Ashcroft firefighters contemplate the blaze at the old Dept. of Transport site beside Ashcroft Manor.

Ashcroft firefighters contemplate the blaze at the old Dept. of Transport site beside Ashcroft Manor.

Fire destroys historic buildings near Ashcroft

Police are investigating the cause of the fire near Ashcroft Manor on July 18.

  • Jul. 22, 2014 1:00 p.m.

The RCMP are investigating the cause of a fire which destroyed several historic buildings on Hwy. 1 beside Ashcroft Manor.

At 11:43 pm on Fri., July 18 the Ashcroft Fire Department was diverted from an ambulance lift assist call by Kamloops Fire Dispatch, which stated that a motorist travelling on Hwy. 1 had called in to report a structure fire near the Manor. Multiple calls from people living on the Manor property were also received, reporting that there was a fire on the old Dept. of Transport site beside the Manor, which contained several empty houses and sheds.

“We arrived at a firestorm,” said Ashcroft Fire Dept. Chief Brian Henderson. “Two buildings were already fully engulfed, and the fire was running along a ditch beside the highway into a large pile of hay. It was also running behind the buildings, toward the Manor.”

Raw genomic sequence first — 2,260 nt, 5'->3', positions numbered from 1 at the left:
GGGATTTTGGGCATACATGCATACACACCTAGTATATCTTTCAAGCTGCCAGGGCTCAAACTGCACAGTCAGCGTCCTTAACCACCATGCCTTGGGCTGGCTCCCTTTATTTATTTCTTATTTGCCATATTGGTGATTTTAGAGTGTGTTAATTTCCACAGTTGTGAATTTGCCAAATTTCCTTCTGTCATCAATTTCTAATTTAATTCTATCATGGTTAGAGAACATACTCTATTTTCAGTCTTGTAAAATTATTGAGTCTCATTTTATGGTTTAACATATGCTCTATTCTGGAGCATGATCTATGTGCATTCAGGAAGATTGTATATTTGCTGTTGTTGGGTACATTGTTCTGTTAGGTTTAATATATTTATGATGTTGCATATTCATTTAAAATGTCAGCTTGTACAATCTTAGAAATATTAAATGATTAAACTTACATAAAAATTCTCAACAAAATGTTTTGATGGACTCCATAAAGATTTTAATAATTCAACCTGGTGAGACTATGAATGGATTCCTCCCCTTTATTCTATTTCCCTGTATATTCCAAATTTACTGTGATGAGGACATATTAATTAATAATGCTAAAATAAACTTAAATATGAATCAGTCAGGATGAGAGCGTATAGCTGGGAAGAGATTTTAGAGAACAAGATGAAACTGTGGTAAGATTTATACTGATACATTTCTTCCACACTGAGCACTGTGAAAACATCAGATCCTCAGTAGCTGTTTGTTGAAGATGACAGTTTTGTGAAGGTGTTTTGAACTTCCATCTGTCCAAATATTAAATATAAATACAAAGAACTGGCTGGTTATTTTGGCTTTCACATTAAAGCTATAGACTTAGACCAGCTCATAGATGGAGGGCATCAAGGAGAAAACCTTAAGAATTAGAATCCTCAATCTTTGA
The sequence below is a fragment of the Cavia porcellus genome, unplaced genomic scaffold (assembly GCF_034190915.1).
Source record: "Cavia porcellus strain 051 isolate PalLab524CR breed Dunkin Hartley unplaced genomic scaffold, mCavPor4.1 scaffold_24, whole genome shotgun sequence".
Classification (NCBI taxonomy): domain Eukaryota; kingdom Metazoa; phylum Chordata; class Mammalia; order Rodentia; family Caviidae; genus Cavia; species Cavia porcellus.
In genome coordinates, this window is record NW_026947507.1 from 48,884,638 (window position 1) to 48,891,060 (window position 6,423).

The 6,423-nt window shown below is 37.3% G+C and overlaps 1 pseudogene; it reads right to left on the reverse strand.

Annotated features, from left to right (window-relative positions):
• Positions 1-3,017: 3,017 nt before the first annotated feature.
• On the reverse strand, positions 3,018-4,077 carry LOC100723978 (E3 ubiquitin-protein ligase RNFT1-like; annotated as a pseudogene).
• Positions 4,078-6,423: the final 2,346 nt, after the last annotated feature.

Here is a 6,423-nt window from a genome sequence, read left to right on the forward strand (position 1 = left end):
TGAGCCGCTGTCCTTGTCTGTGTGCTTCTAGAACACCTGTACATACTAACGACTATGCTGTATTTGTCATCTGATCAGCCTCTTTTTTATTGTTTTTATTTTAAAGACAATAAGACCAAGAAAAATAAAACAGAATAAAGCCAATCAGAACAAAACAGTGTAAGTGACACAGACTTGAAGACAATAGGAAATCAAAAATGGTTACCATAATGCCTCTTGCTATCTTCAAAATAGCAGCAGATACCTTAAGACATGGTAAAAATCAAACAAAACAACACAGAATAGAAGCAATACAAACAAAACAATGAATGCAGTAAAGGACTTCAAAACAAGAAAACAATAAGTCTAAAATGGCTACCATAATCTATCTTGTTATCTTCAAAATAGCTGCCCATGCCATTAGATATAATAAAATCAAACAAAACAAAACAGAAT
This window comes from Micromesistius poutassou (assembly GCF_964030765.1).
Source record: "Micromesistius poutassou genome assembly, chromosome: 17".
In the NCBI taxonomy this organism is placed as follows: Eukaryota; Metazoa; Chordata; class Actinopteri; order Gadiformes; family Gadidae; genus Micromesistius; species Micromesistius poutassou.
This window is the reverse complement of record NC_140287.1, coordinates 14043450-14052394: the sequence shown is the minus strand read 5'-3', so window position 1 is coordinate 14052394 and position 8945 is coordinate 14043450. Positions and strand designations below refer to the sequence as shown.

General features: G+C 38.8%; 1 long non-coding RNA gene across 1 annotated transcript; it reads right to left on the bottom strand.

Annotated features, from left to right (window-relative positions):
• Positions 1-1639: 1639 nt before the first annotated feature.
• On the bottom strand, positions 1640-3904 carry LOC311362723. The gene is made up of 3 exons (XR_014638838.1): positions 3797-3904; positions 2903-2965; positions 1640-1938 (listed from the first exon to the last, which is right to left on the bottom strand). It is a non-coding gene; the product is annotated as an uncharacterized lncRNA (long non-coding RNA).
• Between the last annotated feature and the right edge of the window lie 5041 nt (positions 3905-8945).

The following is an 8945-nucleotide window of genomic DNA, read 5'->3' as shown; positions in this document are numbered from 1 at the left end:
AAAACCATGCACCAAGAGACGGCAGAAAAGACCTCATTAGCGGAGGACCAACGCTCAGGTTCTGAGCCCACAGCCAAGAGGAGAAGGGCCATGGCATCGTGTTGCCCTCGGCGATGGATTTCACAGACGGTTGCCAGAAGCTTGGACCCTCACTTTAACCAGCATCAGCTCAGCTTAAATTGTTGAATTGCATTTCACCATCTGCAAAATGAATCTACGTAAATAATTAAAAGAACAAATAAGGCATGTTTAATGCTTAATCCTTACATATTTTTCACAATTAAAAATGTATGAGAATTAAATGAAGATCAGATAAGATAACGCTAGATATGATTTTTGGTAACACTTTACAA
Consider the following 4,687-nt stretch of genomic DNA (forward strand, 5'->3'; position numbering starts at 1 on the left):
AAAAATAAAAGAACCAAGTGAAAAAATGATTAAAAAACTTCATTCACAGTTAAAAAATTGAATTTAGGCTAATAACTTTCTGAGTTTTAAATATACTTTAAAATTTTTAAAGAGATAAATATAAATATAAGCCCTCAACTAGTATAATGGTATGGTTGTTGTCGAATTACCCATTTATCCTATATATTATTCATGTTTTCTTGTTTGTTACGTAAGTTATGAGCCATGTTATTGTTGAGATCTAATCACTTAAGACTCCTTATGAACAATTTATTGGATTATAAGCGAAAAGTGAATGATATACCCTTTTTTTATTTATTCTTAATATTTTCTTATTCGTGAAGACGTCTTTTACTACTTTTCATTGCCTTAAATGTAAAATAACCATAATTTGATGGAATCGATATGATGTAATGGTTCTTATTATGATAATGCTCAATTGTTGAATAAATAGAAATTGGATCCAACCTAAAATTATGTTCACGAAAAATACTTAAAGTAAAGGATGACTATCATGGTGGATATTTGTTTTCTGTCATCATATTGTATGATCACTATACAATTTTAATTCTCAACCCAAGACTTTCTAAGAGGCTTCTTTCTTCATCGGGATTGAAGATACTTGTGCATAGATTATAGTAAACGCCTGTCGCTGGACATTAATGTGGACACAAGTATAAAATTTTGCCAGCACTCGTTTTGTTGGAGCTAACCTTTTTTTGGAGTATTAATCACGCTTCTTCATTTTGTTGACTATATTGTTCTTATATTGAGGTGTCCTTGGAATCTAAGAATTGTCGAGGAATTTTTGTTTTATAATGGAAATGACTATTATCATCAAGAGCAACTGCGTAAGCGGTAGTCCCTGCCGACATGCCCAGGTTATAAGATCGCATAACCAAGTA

The other buildings on the property were soon on fire, and the radiant heat made it too dangerous for firefighters to enter the site. Winds of up to 70 km per hour were carrying embers far from the fire, and the firefighters directed their efforts toward controlling and preventing the blaze from spreading further. “If it hadn’t been for the wind,” Henderson said, “we could have dealt with it much more easily.” The property was also littered with abandoned cars, appliances, and motors, as well as a propane tank and oil drum, all of which posed hazards to crews fighting the blaze.

The fire had by this time caught hold in a gully to the north of the Manor and was threatening the historic roadhouse, and crews sprayed the area around the building to keep the fire back. A shed behind the Teahouse was destroyed, and burning embers ignited a small fire on the roof of the Manor, but firefighters from Ashcroft and Cache Creek managed to douse the flames and keep the other Manor property buildings safe.

A power pole carrying a 25,000 volt line from the burning property was engulfed in flame, and the line came down across Hwy. 1. BC Hydro had been called, and was able to cut the power, but police were forced to close the Trans-Canada for several hours.

Crews were hampered by a lack of access to water, having to refill their trucks from a hydrant near the Ashcroft Indian Band office and then, when the power had been cut, having to refill in town. By early morning on Saturday the combined efforts of the Ashcroft and Cache Creek firefighters and the Wildfire Management Branch appeared to have the situation under control; but at noon the AFD was once again called to the site by a report of spot fires breaking out on the side of the highway opposite the Manor.